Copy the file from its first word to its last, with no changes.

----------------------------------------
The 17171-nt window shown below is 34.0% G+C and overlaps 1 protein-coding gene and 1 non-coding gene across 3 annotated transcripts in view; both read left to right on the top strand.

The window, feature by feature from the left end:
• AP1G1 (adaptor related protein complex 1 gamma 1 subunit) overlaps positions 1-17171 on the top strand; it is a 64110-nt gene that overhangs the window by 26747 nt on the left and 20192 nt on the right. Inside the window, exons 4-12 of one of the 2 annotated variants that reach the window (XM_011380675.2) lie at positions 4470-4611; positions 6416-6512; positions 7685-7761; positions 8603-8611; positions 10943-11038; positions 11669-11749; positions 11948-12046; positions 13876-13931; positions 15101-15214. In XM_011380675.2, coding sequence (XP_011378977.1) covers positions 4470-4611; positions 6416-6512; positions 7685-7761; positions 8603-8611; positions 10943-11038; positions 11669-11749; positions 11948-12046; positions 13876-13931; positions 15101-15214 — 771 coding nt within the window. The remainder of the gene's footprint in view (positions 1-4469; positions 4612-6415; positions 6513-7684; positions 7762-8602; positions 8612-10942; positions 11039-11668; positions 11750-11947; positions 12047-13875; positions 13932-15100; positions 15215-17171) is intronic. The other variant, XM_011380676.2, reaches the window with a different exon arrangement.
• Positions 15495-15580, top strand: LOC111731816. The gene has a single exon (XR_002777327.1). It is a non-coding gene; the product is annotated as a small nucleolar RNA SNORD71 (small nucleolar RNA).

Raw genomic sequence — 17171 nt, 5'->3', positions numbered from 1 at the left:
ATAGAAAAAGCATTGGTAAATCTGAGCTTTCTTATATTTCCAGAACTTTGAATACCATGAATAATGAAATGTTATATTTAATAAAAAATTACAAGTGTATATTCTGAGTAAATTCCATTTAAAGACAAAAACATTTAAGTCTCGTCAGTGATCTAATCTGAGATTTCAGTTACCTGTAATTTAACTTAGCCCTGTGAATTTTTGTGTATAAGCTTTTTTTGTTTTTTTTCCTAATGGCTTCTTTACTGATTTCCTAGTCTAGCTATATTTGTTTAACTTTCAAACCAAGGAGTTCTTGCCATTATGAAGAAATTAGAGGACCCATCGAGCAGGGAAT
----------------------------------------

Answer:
The 17171-nt window shown below is 34.0% G+C and overlaps 1 protein-coding gene and 1 non-coding gene across 3 annotated transcripts in view; both read left to right on the top strand.

The window, feature by feature from the left end:
• AP1G1 (adaptor related protein complex 1 gamma 1 subunit) overlaps positions 1-17171 on the top strand; it is a 64110-nt gene that overhangs the window by 26747 nt on the left and 20192 nt on the right. Inside the window, exons 4-12 of one of the 2 annotated variants that reach the window (XM_011380675.2) lie at positions 4470-4611; positions 6416-6512; positions 7685-7761; positions 8603-8611; positions 10943-11038; positions 11669-11749; positions 11948-12046; positions 13876-13931; positions 15101-15214. In XM_011380675.2, coding sequence (XP_011378977.1) covers positions 4470-4611; positions 6416-6512; positions 7685-7761; positions 8603-8611; positions 10943-11038; positions 11669-11749; positions 11948-12046; positions 13876-13931; positions 15101-15214 — 771 coding nt within the window. The remainder of the gene's footprint in view (positions 1-4469; positions 4612-6415; positions 6513-7684; positions 7762-8602; positions 8612-10942; positions 11039-11668; positions 11750-11947; positions 12047-13875; positions 13932-15100; positions 15215-17171) is intronic. The other variant, XM_011380676.2, reaches the window with a different exon arrangement.
• Positions 15495-15580, top strand: LOC111731816. The gene has a single exon (XR_002777327.1). It is a non-coding gene; the product is annotated as a small nucleolar RNA SNORD71 (small nucleolar RNA).

Raw genomic sequence — 17171 nt, 5'->3', positions numbered from 1 at the left:
ATAGAAAAAGCATTGGTAAATCTGAGCTTTCTTATATTTCCAGAACTTTGAATACCATGAATAATGAAATGTTATATTTAATAAAAAATTACAAGTGTATATTCTGAGTAAATTCCATTTAAAGACAAAAACATTTAAGTCTCGTCAGTGATCTAATCTGAGATTTCAGTTACCTGTAATTTAACTTAGCCCTGTGAATTTTTGTGTATAAGCTTTTTTTGTTTTTTTTCCTAATGGCTTCTTTACTGATTTCCTAGTCTAGCTATATTTGTTTAACTTTCAAACCAAGGAGTTCTTGCCATTATGAAGAAATTAGAGGACCCATCGAGCAGGGAAT